For two more months I struggled with myself as the messages from Peter worked on my heart. Conversion came slowly, almost imperceptively, but a definite change was taking place. Fellow workers commented on how I wasn’t as obnoxious as before, and when I used a swear word, I would quickly apologize. I also noticed a change in myself. The name Jesus took on a new meaning for me, and hearing people use it callously to express anger or frustration made me feel curiously uneasy. My beer drinking gradually slowed and eventually stopped. I couldn’t explain what was happening to me, but it felt good. I could see a commitment coming soon but how could I be sure I was making the right decision?
A Strange Prayer and God’s Strange Answer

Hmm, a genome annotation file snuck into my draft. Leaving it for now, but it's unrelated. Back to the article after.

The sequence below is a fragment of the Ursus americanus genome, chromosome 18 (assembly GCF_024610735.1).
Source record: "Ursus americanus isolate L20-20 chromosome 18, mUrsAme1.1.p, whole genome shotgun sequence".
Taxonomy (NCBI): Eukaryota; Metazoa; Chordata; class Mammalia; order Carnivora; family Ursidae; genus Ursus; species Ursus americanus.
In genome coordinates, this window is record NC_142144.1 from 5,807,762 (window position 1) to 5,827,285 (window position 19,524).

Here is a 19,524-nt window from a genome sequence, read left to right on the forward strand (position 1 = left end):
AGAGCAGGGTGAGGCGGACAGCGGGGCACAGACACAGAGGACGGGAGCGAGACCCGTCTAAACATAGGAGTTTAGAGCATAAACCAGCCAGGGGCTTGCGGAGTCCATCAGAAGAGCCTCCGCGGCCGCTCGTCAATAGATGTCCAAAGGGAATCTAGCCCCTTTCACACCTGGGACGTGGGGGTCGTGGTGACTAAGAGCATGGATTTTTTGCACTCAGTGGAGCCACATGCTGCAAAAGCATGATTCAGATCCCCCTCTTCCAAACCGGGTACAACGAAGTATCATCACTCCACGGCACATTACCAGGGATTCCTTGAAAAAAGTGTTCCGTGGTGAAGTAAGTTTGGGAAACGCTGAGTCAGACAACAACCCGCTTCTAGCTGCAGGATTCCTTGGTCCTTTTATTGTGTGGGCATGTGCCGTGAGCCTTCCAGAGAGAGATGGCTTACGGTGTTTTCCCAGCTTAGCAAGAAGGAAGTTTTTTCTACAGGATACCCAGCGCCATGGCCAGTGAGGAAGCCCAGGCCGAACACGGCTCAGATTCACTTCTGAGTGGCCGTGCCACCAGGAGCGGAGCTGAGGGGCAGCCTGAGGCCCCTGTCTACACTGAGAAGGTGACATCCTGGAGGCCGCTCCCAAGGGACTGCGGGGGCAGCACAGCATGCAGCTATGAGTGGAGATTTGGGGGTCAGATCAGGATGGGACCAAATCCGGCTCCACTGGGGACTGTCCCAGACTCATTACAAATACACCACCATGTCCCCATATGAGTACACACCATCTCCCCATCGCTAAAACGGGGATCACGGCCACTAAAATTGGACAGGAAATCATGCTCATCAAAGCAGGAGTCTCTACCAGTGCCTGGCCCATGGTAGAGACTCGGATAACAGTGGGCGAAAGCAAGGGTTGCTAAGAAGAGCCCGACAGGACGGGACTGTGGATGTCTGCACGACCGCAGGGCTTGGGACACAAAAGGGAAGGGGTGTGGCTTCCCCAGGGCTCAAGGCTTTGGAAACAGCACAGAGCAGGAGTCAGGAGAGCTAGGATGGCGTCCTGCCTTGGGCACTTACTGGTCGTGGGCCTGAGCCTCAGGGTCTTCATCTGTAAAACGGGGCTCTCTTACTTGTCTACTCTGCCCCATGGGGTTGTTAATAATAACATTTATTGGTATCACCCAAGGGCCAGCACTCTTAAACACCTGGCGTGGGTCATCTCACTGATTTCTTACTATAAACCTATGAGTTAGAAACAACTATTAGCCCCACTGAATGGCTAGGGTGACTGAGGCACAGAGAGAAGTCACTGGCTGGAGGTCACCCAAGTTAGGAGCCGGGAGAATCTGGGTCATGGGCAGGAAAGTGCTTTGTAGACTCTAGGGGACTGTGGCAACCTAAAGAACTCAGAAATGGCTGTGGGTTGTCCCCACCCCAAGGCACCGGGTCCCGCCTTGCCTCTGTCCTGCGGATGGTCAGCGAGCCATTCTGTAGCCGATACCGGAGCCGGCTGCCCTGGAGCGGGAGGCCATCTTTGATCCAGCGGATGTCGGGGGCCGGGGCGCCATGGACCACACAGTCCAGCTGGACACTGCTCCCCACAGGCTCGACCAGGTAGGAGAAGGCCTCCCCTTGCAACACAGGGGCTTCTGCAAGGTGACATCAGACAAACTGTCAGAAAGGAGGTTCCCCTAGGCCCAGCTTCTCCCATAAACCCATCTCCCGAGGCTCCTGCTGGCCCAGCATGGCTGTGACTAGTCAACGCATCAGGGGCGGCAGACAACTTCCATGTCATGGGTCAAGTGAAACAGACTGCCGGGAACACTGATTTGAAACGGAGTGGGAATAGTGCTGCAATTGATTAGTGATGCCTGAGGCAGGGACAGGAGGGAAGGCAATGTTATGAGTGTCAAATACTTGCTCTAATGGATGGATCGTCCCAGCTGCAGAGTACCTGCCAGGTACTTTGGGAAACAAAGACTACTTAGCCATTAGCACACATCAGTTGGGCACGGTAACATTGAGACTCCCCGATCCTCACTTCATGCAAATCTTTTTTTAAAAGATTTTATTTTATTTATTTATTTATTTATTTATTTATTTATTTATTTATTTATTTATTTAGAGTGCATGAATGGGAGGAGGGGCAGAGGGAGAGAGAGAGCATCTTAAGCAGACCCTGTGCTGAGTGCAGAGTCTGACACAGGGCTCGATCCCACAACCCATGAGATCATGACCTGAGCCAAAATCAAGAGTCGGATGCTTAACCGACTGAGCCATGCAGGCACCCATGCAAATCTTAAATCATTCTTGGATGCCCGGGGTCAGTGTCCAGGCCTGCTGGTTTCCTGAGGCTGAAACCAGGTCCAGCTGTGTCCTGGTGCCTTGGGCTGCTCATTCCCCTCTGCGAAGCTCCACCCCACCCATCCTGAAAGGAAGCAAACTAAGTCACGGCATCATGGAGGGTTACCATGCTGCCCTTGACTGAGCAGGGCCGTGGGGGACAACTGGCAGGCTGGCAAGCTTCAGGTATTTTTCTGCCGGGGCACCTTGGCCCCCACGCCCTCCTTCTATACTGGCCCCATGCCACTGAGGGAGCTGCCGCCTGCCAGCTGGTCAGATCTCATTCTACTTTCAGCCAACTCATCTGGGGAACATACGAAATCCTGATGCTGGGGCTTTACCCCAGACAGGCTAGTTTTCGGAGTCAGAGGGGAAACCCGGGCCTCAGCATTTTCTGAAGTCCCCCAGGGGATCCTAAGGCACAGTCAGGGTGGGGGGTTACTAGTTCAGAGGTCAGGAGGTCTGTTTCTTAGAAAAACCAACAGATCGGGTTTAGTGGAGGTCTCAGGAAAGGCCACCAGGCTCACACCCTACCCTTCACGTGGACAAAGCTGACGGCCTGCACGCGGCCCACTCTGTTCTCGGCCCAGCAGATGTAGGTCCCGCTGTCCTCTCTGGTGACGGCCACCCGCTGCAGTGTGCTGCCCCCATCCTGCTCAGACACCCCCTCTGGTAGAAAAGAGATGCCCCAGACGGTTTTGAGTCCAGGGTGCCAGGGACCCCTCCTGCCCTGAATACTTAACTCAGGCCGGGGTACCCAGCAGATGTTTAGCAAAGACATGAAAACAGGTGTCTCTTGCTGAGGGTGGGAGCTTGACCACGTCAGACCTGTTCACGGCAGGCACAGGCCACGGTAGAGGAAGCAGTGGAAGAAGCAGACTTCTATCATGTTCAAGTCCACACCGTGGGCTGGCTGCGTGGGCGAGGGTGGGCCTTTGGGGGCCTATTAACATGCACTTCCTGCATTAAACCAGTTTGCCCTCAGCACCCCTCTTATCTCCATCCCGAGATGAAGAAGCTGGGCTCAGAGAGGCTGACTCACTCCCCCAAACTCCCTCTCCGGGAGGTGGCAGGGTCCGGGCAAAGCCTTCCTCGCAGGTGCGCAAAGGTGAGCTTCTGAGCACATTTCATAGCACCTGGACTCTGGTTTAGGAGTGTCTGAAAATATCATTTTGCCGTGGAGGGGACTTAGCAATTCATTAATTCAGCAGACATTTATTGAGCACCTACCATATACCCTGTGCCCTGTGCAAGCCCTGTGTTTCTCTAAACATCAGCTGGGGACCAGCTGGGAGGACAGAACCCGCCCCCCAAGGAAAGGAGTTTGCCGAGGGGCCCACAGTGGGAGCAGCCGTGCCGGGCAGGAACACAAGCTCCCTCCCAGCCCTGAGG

The answer came a few weeks later in, of all places, Las Vegas. In “Sin City” for four nights and five days of “training,” the glitter and glamour sure looked inviting. I arrived on a Sunday afternoon with $350 burning a hole in my pocket. I was eager to get out onto the craps table. By Tuesday afternoon I was broke, except for $40 and my airline ticket that I had prudently tucked away in a safe deposit box for the return trip home. But what would I do now? We didn’t leave until Thursday. I hated to borrow money, especially when it was to be used for gambling, but the thought of just sitting around for the next two days was too much for the gambler in me. Within minutes, I was back at the tables with $100 borrowed from my roommate David. By evening I had lost another $60 and decided to retire for the night. Since it was still relatively early, I decided to read the hotel’s Gideon Bible.
A nagging thought kept intruding into my already mixed-up mind. “Gambling is a sin,” the voice said. “But why?” I protested. I’ve always participated in gambling of one form or another ever since childhood. Everyone I knew gambled, either with cards, on ball games, bowling, bingo, the outcome of political races—it was in my blood! I tried to rationalize, but the nagging feeling could not be denied.